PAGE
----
The New Science of A Lost ArtBook - 2020
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Nasal breathing. Page 45
“Working together, the different areas of the turbinates [six maze-like bones that begin at the opening of your nostrils and end below your eyes] will heat, clean, slow, and pressurize air so that the lungs can extract more oxygen with each breath. This is why nasal breathing is far more healthy and efficient than breathing through the mouth.”
Mouthbreathing and Sleep. Pages 29-30:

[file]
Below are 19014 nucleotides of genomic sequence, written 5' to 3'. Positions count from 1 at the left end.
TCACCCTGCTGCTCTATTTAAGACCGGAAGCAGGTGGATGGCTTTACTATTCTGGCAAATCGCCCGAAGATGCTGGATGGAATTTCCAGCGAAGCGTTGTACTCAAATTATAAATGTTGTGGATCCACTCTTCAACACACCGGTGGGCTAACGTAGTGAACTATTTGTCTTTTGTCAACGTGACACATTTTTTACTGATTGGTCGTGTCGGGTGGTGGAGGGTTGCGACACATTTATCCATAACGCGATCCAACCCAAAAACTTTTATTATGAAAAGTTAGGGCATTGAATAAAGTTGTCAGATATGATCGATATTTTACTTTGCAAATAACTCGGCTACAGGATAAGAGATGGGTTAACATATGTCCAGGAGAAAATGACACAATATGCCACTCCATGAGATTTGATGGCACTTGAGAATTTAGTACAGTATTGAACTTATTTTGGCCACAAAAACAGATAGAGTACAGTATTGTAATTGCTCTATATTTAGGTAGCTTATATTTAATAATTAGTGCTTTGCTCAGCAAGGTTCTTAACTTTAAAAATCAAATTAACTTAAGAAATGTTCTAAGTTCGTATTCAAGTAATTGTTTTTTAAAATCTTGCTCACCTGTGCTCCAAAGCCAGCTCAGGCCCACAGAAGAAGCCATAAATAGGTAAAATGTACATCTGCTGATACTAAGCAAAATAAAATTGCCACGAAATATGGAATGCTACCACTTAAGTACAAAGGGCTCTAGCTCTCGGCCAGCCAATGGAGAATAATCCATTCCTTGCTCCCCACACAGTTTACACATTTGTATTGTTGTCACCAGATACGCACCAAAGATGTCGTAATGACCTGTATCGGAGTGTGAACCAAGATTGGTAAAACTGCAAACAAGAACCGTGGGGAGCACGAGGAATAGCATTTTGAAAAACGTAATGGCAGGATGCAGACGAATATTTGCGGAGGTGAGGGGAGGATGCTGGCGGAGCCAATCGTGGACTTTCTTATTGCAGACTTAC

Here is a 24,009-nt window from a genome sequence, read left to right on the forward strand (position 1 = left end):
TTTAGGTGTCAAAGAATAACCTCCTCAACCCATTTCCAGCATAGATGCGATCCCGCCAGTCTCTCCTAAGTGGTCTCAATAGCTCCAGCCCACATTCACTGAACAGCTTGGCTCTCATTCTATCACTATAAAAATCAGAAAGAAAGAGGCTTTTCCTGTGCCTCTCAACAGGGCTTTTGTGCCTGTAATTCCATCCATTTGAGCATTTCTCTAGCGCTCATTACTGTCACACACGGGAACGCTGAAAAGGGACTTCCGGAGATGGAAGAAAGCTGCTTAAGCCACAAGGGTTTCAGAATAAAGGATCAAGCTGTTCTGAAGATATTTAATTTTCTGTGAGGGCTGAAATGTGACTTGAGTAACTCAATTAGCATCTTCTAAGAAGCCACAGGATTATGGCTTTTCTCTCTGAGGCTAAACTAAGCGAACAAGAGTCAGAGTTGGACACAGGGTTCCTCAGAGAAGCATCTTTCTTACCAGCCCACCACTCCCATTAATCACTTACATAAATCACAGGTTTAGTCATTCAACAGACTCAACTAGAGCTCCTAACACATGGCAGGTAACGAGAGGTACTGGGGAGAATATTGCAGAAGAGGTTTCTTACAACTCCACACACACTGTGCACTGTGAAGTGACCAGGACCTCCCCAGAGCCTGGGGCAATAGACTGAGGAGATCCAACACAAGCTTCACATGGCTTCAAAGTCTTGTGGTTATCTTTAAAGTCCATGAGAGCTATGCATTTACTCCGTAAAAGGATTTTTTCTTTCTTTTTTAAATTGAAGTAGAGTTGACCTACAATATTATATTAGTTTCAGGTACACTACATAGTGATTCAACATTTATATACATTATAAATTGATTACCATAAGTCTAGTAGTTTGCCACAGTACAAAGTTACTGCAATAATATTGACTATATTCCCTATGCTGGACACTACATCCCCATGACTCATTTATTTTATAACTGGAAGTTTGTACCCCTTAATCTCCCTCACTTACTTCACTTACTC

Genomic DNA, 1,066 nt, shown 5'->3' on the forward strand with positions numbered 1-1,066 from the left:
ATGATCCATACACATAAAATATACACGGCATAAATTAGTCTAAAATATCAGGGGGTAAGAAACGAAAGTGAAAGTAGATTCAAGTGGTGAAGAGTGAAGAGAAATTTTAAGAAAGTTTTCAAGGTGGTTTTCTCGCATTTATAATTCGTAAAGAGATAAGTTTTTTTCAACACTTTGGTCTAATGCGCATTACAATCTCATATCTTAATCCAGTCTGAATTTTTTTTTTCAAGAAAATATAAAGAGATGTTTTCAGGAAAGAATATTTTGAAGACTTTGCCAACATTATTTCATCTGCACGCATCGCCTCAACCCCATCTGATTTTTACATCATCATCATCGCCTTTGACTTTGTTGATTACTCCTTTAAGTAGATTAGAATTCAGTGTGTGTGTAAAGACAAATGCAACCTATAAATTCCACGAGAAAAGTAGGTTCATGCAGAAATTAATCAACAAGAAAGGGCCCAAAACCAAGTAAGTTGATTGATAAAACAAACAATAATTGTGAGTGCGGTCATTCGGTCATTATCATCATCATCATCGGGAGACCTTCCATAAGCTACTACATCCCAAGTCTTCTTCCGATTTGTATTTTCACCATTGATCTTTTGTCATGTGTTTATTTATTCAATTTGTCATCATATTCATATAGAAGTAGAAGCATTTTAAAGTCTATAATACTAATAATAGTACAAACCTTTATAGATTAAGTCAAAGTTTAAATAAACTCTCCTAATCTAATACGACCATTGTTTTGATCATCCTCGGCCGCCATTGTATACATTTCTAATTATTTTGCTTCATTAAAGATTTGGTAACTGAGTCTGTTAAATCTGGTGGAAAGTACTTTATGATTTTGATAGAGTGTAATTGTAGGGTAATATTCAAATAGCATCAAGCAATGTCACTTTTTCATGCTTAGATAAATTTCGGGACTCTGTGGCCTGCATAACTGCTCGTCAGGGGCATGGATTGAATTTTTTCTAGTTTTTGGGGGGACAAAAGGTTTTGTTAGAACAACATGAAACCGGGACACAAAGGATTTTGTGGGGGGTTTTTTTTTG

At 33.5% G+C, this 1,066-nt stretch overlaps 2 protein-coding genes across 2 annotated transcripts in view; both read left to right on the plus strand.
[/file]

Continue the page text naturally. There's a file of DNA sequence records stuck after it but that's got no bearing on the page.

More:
“Mouthbreathing causes the body to lose 40% more water. I felt this all night, every night, waking up constantly parched and dry. You’d think this moisture loss would decrease the need to urinate, but, oddly, the opposite was true.
During the deepest, most restful stages of sleep, the pituitary gland, a pea-size ball at the base of the brain, secretes... vasopressin, which communicates with cells to store more water. This is how animals can sleep through the night without feeling the need to relieve themselves.
But if the body has inadequate time in deep sleep, as it does when it experiences chronic sleep apnea, vasopressin won’t be secreted normally. The kidneys will release water, which triggers the need to urinate and signals our brains that we should consume more liquid.”
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